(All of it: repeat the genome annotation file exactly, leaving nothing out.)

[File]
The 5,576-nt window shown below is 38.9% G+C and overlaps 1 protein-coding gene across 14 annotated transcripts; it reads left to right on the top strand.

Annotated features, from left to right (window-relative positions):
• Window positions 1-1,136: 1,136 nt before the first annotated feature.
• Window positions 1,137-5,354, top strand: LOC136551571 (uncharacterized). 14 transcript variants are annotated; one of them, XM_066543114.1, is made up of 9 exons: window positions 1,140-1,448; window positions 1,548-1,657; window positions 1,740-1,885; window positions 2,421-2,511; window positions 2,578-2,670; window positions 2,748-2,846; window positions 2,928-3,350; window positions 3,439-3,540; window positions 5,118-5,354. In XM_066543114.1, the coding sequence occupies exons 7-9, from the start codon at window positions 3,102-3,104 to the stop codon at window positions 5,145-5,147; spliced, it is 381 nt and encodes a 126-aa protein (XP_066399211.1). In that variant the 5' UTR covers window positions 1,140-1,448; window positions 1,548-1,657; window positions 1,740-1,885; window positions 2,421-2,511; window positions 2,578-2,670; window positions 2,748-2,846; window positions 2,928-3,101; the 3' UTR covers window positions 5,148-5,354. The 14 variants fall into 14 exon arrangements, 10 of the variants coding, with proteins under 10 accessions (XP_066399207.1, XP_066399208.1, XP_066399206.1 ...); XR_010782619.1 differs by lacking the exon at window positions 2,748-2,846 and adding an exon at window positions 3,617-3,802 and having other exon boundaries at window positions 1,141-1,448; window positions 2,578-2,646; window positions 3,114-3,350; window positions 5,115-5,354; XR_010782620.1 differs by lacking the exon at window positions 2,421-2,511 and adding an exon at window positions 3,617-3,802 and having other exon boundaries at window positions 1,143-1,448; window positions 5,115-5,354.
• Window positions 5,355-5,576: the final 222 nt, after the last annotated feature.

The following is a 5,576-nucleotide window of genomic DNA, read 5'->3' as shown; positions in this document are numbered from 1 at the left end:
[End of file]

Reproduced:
The 5,576-nt window shown below is 38.9% G+C and overlaps 1 protein-coding gene across 14 annotated transcripts; it reads left to right on the top strand.

Annotated features, from left to right (window-relative positions):
• Window positions 1-1,136: 1,136 nt before the first annotated feature.
• Window positions 1,137-5,354, top strand: LOC136551571 (uncharacterized). 14 transcript variants are annotated; one of them, XM_066543114.1, is made up of 9 exons: window positions 1,140-1,448; window positions 1,548-1,657; window positions 1,740-1,885; window positions 2,421-2,511; window positions 2,578-2,670; window positions 2,748-2,846; window positions 2,928-3,350; window positions 3,439-3,540; window positions 5,118-5,354. In XM_066543114.1, the coding sequence occupies exons 7-9, from the start codon at window positions 3,102-3,104 to the stop codon at window positions 5,145-5,147; spliced, it is 381 nt and encodes a 126-aa protein (XP_066399211.1). In that variant the 5' UTR covers window positions 1,140-1,448; window positions 1,548-1,657; window positions 1,740-1,885; window positions 2,421-2,511; window positions 2,578-2,670; window positions 2,748-2,846; window positions 2,928-3,101; the 3' UTR covers window positions 5,148-5,354. The 14 variants fall into 14 exon arrangements, 10 of the variants coding, with proteins under 10 accessions (XP_066399207.1, XP_066399208.1, XP_066399206.1 ...); XR_010782619.1 differs by lacking the exon at window positions 2,748-2,846 and adding an exon at window positions 3,617-3,802 and having other exon boundaries at window positions 1,141-1,448; window positions 2,578-2,646; window positions 3,114-3,350; window positions 5,115-5,354; XR_010782620.1 differs by lacking the exon at window positions 2,421-2,511 and adding an exon at window positions 3,617-3,802 and having other exon boundaries at window positions 1,143-1,448; window positions 5,115-5,354.
• Window positions 5,355-5,576: the final 222 nt, after the last annotated feature.

The following is a 5,576-nucleotide window of genomic DNA, read 5'->3' as shown; positions in this document are numbered from 1 at the left end: